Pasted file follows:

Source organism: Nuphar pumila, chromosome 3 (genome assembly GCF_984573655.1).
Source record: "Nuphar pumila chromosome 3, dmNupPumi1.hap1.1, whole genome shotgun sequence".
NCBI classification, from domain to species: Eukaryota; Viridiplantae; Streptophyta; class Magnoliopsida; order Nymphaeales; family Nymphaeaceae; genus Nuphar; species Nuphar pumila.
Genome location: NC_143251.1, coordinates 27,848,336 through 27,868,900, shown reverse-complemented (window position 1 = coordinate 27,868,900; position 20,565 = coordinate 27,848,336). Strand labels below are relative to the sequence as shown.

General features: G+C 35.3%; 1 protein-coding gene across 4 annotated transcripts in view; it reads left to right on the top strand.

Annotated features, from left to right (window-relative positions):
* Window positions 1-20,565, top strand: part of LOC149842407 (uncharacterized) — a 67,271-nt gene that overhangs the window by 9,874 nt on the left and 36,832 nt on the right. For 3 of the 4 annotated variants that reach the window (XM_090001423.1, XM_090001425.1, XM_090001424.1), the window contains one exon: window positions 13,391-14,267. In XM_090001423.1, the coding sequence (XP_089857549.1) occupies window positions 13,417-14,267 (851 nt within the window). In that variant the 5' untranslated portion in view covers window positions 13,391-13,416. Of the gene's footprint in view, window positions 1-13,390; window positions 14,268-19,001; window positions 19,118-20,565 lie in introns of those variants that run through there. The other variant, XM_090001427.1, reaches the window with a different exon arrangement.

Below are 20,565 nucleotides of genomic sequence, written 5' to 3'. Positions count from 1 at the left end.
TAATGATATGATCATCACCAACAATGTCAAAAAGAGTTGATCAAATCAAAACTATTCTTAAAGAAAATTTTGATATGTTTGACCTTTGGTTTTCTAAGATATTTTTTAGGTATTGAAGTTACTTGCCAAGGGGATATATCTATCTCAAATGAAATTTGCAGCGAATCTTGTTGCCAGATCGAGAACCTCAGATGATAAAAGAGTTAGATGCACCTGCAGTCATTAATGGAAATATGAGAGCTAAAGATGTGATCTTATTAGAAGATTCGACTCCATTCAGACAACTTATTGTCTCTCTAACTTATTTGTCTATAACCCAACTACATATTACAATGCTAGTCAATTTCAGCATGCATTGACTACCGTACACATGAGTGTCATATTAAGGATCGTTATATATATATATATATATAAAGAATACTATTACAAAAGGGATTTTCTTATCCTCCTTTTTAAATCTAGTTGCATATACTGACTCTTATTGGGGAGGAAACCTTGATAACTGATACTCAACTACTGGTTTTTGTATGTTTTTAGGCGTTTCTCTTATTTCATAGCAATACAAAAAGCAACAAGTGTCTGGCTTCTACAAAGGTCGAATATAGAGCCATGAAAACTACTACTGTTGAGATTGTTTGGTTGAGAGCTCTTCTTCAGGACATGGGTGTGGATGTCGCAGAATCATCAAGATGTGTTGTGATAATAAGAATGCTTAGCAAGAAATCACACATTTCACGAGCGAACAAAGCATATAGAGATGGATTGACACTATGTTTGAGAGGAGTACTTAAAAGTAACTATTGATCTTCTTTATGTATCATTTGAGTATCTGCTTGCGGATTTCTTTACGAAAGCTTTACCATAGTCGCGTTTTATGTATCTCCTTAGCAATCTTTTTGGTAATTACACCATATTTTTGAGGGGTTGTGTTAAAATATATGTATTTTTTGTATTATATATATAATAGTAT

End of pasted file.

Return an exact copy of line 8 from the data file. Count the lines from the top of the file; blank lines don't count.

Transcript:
Below are 20,565 nucleotides of genomic sequence, written 5' to 3'. Positions count from 1 at the left end.